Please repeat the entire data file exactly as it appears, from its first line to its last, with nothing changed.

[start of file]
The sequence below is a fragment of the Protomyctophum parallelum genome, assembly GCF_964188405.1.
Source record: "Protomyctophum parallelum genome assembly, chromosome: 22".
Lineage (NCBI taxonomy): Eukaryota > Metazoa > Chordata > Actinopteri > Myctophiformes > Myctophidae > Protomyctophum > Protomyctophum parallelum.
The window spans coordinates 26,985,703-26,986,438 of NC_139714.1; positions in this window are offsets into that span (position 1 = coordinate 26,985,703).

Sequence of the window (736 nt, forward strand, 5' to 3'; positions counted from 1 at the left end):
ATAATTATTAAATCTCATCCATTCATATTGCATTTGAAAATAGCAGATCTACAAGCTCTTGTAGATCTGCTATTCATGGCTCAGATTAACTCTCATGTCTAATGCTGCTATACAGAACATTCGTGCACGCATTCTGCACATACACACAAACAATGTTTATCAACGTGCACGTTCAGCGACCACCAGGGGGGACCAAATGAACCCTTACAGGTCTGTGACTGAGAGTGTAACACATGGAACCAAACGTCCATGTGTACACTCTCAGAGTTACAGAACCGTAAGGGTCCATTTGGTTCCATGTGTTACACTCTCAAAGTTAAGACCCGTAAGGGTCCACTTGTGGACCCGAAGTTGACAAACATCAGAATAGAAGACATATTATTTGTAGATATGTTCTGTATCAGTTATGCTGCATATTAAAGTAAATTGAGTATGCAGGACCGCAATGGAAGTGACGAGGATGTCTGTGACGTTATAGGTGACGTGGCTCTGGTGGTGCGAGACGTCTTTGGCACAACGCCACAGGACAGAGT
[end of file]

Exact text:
The sequence below is a fragment of the Protomyctophum parallelum genome, assembly GCF_964188405.1.
Source record: "Protomyctophum parallelum genome assembly, chromosome: 22".
Lineage (NCBI taxonomy): Eukaryota > Metazoa > Chordata > Actinopteri > Myctophiformes > Myctophidae > Protomyctophum > Protomyctophum parallelum.
The window spans coordinates 26,985,703-26,986,438 of NC_139714.1; positions in this window are offsets into that span (position 1 = coordinate 26,985,703).

Sequence of the window (736 nt, forward strand, 5' to 3'; positions counted from 1 at the left end):
ATAATTATTAAATCTCATCCATTCATATTGCATTTGAAAATAGCAGATCTACAAGCTCTTGTAGATCTGCTATTCATGGCTCAGATTAACTCTCATGTCTAATGCTGCTATACAGAACATTCGTGCACGCATTCTGCACATACACACAAACAATGTTTATCAACGTGCACGTTCAGCGACCACCAGGGGGGACCAAATGAACCCTTACAGGTCTGTGACTGAGAGTGTAACACATGGAACCAAACGTCCATGTGTACACTCTCAGAGTTACAGAACCGTAAGGGTCCATTTGGTTCCATGTGTTACACTCTCAAAGTTAAGACCCGTAAGGGTCCACTTGTGGACCCGAAGTTGACAAACATCAGAATAGAAGACATATTATTTGTAGATATGTTCTGTATCAGTTATGCTGCATATTAAAGTAAATTGAGTATGCAGGACCGCAATGGAAGTGACGAGGATGTCTGTGACGTTATAGGTGACGTGGCTCTGGTGGTGCGAGACGTCTTTGGCACAACGCCACAGGACAGAGT